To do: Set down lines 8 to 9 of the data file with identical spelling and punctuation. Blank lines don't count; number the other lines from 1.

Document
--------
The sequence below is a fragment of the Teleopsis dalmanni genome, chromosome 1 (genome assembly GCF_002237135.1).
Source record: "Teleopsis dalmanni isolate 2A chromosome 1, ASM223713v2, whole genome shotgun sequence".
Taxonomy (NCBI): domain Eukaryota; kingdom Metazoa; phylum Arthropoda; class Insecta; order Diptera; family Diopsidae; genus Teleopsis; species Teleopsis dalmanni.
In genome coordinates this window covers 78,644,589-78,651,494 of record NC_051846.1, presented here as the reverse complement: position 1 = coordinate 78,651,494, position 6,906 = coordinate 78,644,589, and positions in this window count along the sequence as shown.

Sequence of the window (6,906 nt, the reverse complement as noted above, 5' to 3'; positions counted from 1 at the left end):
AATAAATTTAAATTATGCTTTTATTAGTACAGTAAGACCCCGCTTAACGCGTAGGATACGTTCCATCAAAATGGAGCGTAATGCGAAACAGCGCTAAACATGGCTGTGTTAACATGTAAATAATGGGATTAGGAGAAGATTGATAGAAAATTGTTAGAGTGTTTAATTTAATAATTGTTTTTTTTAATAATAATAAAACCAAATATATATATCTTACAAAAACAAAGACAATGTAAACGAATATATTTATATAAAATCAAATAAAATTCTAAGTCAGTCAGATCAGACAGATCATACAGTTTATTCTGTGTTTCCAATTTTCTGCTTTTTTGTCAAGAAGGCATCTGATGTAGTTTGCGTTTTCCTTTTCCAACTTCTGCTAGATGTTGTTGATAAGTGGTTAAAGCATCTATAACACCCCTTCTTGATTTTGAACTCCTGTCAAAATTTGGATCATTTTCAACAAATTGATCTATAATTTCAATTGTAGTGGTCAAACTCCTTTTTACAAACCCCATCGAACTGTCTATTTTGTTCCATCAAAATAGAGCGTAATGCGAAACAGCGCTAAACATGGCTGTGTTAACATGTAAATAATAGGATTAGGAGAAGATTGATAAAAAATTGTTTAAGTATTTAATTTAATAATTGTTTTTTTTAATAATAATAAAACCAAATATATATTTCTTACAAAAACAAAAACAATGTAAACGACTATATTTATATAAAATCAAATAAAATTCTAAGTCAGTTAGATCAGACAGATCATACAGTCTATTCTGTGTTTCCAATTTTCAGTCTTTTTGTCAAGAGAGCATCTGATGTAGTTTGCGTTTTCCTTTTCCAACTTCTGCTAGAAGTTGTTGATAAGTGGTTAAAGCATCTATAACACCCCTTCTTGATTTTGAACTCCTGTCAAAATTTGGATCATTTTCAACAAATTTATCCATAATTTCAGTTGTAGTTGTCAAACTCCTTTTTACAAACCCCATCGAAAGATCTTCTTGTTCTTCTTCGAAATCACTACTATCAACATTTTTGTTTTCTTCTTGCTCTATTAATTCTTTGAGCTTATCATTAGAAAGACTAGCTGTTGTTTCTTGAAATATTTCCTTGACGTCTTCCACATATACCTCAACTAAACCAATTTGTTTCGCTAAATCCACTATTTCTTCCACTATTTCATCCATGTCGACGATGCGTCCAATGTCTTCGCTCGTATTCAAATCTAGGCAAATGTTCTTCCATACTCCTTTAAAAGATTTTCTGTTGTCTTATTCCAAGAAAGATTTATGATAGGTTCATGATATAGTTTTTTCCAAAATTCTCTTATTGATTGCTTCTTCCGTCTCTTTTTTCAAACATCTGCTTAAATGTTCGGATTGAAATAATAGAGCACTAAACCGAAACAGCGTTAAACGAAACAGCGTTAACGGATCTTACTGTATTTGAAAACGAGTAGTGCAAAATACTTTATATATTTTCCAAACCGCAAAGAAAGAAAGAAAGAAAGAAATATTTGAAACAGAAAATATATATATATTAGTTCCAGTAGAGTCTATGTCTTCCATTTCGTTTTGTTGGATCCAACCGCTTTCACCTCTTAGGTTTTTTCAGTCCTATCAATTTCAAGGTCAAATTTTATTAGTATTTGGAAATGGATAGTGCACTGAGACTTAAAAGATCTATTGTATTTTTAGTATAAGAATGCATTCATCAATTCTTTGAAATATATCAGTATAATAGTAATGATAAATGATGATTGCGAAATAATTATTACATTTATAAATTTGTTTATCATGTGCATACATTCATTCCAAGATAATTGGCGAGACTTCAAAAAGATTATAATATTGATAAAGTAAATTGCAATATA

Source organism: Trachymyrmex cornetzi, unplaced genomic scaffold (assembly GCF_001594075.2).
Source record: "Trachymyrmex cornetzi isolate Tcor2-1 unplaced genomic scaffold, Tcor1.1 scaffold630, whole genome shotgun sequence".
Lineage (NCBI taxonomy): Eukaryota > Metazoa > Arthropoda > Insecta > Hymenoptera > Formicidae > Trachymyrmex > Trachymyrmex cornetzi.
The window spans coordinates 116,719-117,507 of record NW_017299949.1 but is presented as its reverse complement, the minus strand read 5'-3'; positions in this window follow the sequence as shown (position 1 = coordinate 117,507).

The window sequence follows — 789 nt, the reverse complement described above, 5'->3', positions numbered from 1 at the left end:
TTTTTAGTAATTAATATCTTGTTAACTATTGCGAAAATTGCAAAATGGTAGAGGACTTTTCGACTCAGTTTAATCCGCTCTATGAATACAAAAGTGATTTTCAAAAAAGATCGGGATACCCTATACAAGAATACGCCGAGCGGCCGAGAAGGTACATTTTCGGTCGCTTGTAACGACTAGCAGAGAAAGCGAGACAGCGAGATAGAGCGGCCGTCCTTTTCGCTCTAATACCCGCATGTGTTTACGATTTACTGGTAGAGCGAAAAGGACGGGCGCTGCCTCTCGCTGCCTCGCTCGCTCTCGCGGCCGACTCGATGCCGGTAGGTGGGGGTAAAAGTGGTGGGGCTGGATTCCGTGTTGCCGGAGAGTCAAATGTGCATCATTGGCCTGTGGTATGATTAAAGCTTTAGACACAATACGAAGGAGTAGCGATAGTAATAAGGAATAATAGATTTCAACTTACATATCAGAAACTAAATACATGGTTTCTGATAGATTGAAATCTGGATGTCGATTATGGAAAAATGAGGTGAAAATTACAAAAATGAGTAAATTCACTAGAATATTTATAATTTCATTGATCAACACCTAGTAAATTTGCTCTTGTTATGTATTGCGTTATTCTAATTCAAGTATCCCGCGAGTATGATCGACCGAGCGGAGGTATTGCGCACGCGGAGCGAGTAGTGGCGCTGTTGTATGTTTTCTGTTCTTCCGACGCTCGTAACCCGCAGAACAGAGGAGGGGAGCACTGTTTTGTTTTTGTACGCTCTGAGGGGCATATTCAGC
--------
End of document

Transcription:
Source record: "Trachymyrmex cornetzi isolate Tcor2-1 unplaced genomic scaffold, Tcor1.1 scaffold630, whole genome shotgun sequence".
Lineage (NCBI taxonomy): Eukaryota > Metazoa > Arthropoda > Insecta > Hymenoptera > Formicidae > Trachymyrmex > Trachymyrmex cornetzi.